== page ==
“What are you thankful for honey?”
With a full mouth, hubs replies, “chorizo sausage, you?”
I smile the smile of a wife going on many years with many more to come.
“Oh, everything.”

We have received a lovely life, know this, and are thankful for it… cured meats and all.

A has never seemed a burden to us, in any way. He is our child and although he comes with a unique list of needs, so does our other child, and every child. There is no need to pity us, and I’m sure those we know do not, because they know us and feel our happiness, but there are others that seem to, by default, when they learn we are parents to a special needs kiddo.

We had a meeting yesterday with yet another Dr. (after an over year-long wait list) who seemed to, in an effort toward understanding, project a sense of profound sadness, that as a result of A’s obstacles, we might be very sad. “At some point, you will likely want to see a grief counsellor.” We are sad, about some things. We are sad about seizures, mostly, the medication, and generally anything that might bum A out. But seizures take up literally just minutes of all the minutes in a day and I would say that in a pie-chart of A-ness, our feelings of sadness would be a relatively small slice.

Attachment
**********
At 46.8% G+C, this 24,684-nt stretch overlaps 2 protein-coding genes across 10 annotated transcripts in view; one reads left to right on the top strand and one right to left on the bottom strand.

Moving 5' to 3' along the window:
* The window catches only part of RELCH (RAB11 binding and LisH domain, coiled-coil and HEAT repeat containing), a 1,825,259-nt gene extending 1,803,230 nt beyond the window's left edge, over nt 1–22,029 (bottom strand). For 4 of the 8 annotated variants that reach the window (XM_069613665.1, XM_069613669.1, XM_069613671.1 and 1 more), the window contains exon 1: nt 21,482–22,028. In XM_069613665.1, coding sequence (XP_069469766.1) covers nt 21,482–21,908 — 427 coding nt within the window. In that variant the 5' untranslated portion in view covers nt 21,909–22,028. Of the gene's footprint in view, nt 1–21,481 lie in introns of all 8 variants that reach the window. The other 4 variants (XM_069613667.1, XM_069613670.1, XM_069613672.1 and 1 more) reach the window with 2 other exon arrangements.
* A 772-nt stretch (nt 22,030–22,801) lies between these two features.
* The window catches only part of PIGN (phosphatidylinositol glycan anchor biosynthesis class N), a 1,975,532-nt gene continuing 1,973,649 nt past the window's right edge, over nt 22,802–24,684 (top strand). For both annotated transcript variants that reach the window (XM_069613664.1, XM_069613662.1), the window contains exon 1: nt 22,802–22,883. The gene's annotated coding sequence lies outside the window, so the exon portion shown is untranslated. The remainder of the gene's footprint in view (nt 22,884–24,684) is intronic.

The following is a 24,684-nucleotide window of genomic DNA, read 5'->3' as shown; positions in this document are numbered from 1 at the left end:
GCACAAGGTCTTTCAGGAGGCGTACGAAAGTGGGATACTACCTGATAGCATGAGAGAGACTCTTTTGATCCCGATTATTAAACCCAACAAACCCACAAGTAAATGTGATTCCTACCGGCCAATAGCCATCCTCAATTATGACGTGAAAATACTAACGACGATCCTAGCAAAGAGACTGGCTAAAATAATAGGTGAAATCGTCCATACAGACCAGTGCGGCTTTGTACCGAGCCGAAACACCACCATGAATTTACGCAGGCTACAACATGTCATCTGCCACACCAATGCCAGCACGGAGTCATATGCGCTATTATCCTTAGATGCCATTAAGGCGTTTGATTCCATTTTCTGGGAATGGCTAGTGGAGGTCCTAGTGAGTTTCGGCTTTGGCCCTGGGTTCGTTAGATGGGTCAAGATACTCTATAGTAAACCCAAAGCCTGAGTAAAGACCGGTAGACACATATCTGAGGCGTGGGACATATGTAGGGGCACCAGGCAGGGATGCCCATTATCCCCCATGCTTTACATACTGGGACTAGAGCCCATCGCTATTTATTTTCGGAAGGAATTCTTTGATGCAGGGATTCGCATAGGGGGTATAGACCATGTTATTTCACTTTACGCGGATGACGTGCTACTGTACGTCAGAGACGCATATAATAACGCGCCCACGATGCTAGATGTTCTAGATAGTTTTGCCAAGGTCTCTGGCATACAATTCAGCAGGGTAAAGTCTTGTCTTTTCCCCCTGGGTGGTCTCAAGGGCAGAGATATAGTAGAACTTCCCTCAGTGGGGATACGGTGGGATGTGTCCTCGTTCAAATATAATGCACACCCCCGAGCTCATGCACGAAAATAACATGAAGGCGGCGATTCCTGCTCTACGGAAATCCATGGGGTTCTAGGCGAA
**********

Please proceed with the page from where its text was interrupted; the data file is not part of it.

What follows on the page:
I want this blog to convey a sense of celebration. I need to spruce up the blog theme to include balloons, fireworks, sunshine… Hubs and I often say to each other, “A is such a neat guy, eh?” or “Pretty cool we get to have a kid like A”, etc. Seriously, we feel this, we really do. A good life is an interesting life.

It doesn’t mean I don’t have fatigued, weary phone calls with my mom about how there’s so much to understand, learn, deal with. It doesn’t mean I am the epitome of health, happiness, and well-being. It doesn’t mean I’m balanced, well-rested, or even always coherent. It means that the love I have for A is a light that shines within me, and all is right and bright in the world as a result.